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At first, Eason and her husband promised their son that they'd find Black action figures to spark his playful imagination. "He actually looked at us like he was skeptical," she says of his wise beyond his years reaction. "Maybe he already knew that they were not out there." That's a lesson that Eason herself quickly learned when she started researching the mid-'80s toy landscape and saw just how monochrome it really was. "All of his friends played with Masters of the Universe, Tonka trucks and Lego — that was it. There were no characters of other ethnicities."
Enter Sun-Man. Eason credits a formative meeting with Dr. Kenneth Clark — a psychologist who, along with his wife, Mamie, served as expert witnesses for the Supreme Court's landmark Brown v. Board of Education decision — as the final piece of the puzzle that transformed her from a toy buyer into a toymaker. "What Dr. Clark showed me is that children will feel that they are important if there is something that looks like them in a particular role."
It's no accident that Sun-Man's name is a play on "son." But Eason says the choice of name goes beyond the person she had in mind when creating the super-buff superhero. "I asked myself: 'What makes our skin brown? And why do people from the equator and other parts of the Earth that's closer to the sun have darker skin?' It's the melanin: Melanin is a way to protect your skin from the sun, and the sun is what makes you browner. So it was a combination of understanding that and also wanting Sun-Man's powers to come from his skin, since that was what my son had perceived was his limitation. The fact that his brownness both protects him and gives him his energy and life force is very deliberate."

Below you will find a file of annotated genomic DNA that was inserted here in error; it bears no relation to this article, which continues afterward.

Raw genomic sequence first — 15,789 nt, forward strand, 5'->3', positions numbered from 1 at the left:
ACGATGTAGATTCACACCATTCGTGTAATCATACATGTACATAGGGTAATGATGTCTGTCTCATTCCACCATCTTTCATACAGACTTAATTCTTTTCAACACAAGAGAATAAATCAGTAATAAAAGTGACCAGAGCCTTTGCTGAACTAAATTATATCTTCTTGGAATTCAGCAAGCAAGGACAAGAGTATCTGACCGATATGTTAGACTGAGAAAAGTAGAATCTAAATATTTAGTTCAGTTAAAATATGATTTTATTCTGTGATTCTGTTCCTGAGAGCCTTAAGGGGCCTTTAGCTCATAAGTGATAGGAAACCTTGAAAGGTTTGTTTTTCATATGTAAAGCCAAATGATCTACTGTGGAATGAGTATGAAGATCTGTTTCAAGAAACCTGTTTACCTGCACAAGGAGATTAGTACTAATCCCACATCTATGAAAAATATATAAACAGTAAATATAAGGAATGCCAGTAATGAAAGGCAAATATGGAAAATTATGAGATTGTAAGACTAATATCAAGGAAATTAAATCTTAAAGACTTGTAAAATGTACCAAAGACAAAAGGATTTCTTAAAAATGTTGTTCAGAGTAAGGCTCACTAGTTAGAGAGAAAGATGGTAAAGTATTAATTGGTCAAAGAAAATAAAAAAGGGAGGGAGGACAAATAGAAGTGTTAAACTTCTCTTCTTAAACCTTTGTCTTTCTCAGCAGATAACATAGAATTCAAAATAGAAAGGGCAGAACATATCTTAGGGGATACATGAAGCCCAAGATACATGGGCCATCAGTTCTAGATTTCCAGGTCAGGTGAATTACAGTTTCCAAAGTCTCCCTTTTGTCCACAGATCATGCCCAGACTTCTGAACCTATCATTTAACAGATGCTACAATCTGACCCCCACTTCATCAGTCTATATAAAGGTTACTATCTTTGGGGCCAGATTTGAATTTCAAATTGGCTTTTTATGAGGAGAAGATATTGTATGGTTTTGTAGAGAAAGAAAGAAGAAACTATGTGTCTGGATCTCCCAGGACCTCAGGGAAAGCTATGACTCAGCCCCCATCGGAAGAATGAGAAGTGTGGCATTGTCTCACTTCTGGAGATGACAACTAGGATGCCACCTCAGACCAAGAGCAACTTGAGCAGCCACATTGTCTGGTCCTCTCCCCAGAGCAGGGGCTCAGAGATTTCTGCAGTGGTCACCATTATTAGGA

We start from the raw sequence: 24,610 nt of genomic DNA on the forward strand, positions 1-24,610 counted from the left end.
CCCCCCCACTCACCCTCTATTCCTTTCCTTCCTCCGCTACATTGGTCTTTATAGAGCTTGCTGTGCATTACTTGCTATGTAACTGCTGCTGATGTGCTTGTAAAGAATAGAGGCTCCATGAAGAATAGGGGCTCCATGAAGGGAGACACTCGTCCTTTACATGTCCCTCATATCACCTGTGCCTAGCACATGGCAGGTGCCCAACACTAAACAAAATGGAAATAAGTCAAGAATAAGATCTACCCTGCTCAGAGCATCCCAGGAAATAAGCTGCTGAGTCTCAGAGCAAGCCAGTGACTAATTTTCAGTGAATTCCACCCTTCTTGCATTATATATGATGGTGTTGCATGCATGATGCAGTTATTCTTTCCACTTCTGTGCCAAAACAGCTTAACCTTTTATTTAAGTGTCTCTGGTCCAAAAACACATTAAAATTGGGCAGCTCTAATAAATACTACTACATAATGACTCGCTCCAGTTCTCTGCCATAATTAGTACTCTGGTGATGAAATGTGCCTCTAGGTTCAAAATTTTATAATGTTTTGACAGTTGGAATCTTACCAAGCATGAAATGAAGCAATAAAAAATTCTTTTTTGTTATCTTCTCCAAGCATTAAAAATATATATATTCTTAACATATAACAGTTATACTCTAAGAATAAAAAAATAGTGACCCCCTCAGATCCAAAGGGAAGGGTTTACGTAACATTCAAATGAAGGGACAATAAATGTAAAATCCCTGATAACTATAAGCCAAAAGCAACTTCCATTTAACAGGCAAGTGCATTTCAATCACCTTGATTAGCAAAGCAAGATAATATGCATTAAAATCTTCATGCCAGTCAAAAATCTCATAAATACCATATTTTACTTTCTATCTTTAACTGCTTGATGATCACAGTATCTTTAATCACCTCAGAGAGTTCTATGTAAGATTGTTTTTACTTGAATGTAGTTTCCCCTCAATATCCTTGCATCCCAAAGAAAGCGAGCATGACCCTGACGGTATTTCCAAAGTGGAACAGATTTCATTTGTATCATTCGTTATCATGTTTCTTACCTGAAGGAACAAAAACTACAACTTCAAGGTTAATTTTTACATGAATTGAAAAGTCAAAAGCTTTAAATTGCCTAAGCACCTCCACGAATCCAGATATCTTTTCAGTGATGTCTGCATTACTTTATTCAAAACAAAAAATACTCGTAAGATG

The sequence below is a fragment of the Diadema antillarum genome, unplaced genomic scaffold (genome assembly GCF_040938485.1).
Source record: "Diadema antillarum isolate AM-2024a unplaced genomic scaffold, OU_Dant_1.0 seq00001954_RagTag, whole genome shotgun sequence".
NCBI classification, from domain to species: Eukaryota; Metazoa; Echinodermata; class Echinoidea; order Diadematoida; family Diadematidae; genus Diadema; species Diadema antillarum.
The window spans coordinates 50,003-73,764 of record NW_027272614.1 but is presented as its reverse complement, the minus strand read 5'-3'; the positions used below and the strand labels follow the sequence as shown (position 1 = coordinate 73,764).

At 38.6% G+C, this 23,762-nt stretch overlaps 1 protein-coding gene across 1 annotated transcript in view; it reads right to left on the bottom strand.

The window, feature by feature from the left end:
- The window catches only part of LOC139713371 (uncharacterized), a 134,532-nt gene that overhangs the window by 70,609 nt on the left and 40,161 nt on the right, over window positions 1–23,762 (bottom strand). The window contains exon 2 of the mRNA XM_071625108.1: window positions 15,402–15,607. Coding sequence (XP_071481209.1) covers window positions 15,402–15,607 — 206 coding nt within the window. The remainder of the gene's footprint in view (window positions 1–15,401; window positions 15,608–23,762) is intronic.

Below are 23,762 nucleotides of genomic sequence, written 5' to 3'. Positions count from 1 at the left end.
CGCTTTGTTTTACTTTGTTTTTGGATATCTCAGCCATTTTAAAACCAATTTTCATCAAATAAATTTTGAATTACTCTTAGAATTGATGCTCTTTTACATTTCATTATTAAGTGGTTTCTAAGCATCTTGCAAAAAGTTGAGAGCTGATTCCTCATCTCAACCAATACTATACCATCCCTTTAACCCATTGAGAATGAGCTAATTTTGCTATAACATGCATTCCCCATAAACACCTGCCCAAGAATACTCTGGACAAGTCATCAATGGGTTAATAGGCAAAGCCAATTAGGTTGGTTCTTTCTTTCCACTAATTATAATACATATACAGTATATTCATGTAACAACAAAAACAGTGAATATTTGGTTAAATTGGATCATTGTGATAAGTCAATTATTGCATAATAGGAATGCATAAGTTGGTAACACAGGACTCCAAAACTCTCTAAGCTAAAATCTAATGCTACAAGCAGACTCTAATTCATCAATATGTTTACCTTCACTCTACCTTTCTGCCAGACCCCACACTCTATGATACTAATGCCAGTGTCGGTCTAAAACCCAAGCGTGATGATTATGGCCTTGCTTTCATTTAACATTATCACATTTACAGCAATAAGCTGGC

Once Sun-Man was in place, Eason and her Olmec Toys collaborators built a diverse Rulers of the Sun cast around him, including Latino tech expert, Digitino, and the telekinetic Ninja, Space Sumo, both of which will also be receiving Mattel makeovers this year. Following Sun-Man's 1985 introduction, the Masters of the Universe franchise notably welcomed its first Black hero, Clamp Champ, in 1986, but Eason says that the Rulers of the Sun continued to stand apart. "There was no other character like Sun-Man, with his powers and his look," she notes. "It wasn't a copycat product."